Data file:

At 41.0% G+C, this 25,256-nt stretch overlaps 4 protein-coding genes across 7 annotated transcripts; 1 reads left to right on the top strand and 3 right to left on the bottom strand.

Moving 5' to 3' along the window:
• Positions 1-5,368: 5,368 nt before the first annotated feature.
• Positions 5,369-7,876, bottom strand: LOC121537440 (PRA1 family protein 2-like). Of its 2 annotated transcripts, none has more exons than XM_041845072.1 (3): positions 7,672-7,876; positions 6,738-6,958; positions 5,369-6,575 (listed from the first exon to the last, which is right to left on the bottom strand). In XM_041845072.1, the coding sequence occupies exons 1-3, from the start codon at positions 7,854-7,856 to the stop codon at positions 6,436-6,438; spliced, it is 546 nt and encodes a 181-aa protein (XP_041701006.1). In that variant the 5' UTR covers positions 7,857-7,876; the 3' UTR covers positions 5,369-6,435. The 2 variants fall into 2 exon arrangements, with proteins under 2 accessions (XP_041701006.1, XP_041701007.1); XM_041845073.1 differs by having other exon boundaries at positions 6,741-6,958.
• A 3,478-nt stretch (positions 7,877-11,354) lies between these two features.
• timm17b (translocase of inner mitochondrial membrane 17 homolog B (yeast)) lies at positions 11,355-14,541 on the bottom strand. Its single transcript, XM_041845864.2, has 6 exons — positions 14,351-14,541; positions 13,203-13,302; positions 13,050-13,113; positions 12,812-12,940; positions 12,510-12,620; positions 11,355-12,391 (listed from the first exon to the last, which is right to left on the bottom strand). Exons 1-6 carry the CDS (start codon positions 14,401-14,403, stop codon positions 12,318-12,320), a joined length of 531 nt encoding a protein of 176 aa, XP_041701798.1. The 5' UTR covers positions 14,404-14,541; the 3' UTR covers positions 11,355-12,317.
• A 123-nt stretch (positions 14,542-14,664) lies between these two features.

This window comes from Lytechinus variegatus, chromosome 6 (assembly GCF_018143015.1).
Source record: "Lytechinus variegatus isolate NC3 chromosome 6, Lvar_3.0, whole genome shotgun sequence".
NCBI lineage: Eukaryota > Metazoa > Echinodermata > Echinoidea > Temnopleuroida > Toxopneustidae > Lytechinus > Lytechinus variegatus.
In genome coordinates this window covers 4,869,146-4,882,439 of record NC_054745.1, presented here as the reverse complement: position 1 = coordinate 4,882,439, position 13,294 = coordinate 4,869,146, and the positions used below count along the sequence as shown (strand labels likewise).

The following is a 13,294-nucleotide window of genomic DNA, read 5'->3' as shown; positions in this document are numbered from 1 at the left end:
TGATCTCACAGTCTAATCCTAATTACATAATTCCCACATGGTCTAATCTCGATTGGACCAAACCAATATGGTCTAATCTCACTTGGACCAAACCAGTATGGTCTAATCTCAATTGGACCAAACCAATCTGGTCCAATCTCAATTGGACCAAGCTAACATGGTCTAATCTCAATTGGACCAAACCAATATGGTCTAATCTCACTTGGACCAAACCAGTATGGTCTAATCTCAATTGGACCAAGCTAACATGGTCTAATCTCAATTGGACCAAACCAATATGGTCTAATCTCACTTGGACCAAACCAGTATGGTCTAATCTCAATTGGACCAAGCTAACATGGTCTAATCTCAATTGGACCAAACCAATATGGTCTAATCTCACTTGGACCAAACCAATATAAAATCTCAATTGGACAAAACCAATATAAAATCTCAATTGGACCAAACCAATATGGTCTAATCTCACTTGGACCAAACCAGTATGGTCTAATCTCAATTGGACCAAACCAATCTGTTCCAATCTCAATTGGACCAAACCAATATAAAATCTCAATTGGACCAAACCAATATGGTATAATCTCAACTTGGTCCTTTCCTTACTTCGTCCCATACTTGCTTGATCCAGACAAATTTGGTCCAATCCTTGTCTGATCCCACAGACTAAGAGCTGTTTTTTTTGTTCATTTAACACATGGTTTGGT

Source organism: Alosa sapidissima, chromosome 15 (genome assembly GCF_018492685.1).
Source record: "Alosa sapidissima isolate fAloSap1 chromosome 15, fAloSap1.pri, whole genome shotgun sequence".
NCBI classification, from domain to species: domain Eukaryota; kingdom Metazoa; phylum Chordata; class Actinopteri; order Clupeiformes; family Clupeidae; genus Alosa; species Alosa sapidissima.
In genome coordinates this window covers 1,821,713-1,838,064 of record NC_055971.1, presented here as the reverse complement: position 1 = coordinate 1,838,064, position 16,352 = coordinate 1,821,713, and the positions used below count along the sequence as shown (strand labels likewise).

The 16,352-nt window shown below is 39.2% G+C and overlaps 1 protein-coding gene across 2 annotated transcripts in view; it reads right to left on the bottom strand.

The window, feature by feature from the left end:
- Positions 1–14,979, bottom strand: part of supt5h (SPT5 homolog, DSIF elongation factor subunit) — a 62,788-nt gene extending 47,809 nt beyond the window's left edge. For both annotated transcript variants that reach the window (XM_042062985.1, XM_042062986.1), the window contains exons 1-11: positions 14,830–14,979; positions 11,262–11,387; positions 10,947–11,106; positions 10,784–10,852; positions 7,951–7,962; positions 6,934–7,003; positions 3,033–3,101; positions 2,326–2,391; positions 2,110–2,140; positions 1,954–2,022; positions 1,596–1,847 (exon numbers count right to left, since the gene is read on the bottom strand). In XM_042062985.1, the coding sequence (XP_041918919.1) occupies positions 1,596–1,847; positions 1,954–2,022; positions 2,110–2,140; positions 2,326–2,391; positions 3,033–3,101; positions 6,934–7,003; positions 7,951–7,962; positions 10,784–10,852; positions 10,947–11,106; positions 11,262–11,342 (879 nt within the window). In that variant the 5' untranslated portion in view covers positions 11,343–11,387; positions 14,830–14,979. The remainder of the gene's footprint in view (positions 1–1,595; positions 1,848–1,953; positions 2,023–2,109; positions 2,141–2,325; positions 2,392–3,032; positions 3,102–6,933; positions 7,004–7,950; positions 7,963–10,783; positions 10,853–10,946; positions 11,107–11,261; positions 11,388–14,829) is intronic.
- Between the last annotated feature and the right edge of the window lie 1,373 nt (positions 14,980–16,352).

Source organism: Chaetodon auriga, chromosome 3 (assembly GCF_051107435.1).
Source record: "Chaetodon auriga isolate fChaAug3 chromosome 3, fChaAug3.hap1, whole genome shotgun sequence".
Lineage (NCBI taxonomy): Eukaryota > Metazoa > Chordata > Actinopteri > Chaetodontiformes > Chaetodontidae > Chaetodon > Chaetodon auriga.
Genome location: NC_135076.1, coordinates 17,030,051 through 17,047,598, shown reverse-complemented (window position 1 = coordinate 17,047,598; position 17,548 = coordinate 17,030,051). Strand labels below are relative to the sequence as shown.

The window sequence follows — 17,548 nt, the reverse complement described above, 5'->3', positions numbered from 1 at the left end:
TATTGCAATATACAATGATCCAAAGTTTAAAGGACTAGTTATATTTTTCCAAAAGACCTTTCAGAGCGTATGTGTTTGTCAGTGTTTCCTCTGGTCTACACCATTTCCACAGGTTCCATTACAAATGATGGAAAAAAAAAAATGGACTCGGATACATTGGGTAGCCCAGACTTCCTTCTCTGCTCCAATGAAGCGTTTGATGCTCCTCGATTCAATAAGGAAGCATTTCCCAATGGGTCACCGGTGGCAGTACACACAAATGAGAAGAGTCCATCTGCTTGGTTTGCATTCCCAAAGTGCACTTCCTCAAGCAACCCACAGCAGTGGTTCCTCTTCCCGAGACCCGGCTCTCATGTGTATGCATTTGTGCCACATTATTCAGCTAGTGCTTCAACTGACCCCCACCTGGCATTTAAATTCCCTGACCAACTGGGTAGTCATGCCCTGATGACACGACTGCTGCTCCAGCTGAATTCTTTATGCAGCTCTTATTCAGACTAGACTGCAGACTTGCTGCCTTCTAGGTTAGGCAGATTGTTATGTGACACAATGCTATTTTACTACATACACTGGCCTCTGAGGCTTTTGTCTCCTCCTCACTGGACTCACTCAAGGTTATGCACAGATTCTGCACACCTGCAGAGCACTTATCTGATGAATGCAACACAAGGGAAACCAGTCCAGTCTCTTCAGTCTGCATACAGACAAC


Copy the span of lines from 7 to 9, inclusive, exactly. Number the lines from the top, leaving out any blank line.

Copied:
• A 123-nt stretch (positions 14,542-14,664) lies between these two features.

This window comes from Lytechinus variegatus, chromosome 6 (assembly GCF_018143015.1).
Source record: "Lytechinus variegatus isolate NC3 chromosome 6, Lvar_3.0, whole genome shotgun sequence".